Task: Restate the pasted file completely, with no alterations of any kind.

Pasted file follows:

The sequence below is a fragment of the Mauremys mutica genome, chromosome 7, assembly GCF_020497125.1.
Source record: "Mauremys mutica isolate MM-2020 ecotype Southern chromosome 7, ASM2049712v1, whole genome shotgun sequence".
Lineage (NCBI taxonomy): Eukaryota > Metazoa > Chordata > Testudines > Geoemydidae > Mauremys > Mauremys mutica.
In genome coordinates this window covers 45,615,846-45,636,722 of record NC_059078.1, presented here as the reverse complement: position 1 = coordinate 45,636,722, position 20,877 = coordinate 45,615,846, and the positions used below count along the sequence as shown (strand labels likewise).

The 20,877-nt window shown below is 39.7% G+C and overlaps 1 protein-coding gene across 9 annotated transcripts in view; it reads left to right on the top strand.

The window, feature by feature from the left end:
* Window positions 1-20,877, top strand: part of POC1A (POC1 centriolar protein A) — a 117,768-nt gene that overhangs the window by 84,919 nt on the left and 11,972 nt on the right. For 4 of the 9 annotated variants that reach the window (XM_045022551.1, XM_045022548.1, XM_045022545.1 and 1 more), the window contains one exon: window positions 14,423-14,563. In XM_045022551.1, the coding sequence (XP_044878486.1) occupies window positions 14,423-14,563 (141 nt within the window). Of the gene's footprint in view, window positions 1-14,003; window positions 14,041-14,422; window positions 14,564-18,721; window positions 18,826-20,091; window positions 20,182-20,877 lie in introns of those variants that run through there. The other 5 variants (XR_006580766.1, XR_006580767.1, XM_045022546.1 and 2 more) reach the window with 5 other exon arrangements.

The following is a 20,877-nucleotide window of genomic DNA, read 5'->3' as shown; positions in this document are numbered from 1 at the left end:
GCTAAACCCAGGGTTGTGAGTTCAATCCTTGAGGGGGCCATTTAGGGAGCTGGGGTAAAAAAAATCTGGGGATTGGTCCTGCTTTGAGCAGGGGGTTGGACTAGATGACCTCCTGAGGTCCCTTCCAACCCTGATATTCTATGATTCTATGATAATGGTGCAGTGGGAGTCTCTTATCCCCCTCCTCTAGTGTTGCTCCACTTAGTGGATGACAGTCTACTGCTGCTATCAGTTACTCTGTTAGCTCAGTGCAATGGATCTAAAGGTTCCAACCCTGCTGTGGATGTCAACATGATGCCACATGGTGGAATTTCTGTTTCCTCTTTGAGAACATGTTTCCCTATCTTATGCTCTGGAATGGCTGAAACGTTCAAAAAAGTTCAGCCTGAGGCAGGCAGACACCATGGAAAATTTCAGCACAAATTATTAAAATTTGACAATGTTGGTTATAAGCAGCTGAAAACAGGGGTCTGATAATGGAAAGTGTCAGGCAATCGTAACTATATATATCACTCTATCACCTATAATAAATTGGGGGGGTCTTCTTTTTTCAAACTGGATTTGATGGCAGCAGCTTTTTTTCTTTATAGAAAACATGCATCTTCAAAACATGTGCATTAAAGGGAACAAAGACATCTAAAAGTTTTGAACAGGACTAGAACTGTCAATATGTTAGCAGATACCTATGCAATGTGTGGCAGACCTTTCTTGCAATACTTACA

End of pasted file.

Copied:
The sequence below is a fragment of the Mauremys mutica genome, chromosome 7, assembly GCF_020497125.1.
Source record: "Mauremys mutica isolate MM-2020 ecotype Southern chromosome 7, ASM2049712v1, whole genome shotgun sequence".
Lineage (NCBI taxonomy): Eukaryota > Metazoa > Chordata > Testudines > Geoemydidae > Mauremys > Mauremys mutica.
In genome coordinates this window covers 45,615,846-45,636,722 of record NC_059078.1, presented here as the reverse complement: position 1 = coordinate 45,636,722, position 20,877 = coordinate 45,615,846, and the positions used below count along the sequence as shown (strand labels likewise).

The 20,877-nt window shown below is 39.7% G+C and overlaps 1 protein-coding gene across 9 annotated transcripts in view; it reads left to right on the top strand.

The window, feature by feature from the left end:
* Window positions 1-20,877, top strand: part of POC1A (POC1 centriolar protein A) — a 117,768-nt gene that overhangs the window by 84,919 nt on the left and 11,972 nt on the right. For 4 of the 9 annotated variants that reach the window (XM_045022551.1, XM_045022548.1, XM_045022545.1 and 1 more), the window contains one exon: window positions 14,423-14,563. In XM_045022551.1, the coding sequence (XP_044878486.1) occupies window positions 14,423-14,563 (141 nt within the window). Of the gene's footprint in view, window positions 1-14,003; window positions 14,041-14,422; window positions 14,564-18,721; window positions 18,826-20,091; window positions 20,182-20,877 lie in introns of those variants that run through there. The other 5 variants (XR_006580766.1, XR_006580767.1, XM_045022546.1 and 2 more) reach the window with 5 other exon arrangements.

The following is a 20,877-nucleotide window of genomic DNA, read 5'->3' as shown; positions in this document are numbered from 1 at the left end:
GCTAAACCCAGGGTTGTGAGTTCAATCCTTGAGGGGGCCATTTAGGGAGCTGGGGTAAAAAAAATCTGGGGATTGGTCCTGCTTTGAGCAGGGGGTTGGACTAGATGACCTCCTGAGGTCCCTTCCAACCCTGATATTCTATGATTCTATGATAATGGTGCAGTGGGAGTCTCTTATCCCCCTCCTCTAGTGTTGCTCCACTTAGTGGATGACAGTCTACTGCTGCTATCAGTTACTCTGTTAGCTCAGTGCAATGGATCTAAAGGTTCCAACCCTGCTGTGGATGTCAACATGATGCCACATGGTGGAATTTCTGTTTCCTCTTTGAGAACATGTTTCCCTATCTTATGCTCTGGAATGGCTGAAACGTTCAAAAAAGTTCAGCCTGAGGCAGGCAGACACCATGGAAAATTTCAGCACAAATTATTAAAATTTGACAATGTTGGTTATAAGCAGCTGAAAACAGGGGTCTGATAATGGAAAGTGTCAGGCAATCGTAACTATATATATCACTCTATCACCTATAATAAATTGGGGGGGTCTTCTTTTTTCAAACTGGATTTGATGGCAGCAGCTTTTTTTCTTTATAGAAAACATGCATCTTCAAAACATGTGCATTAAAGGGAACAAAGACATCTAAAAGTTTTGAACAGGACTAGAACTGTCAATATGTTAGCAGATACCTATGCAATGTGTGGCAGACCTTTCTTGCAATACTTACA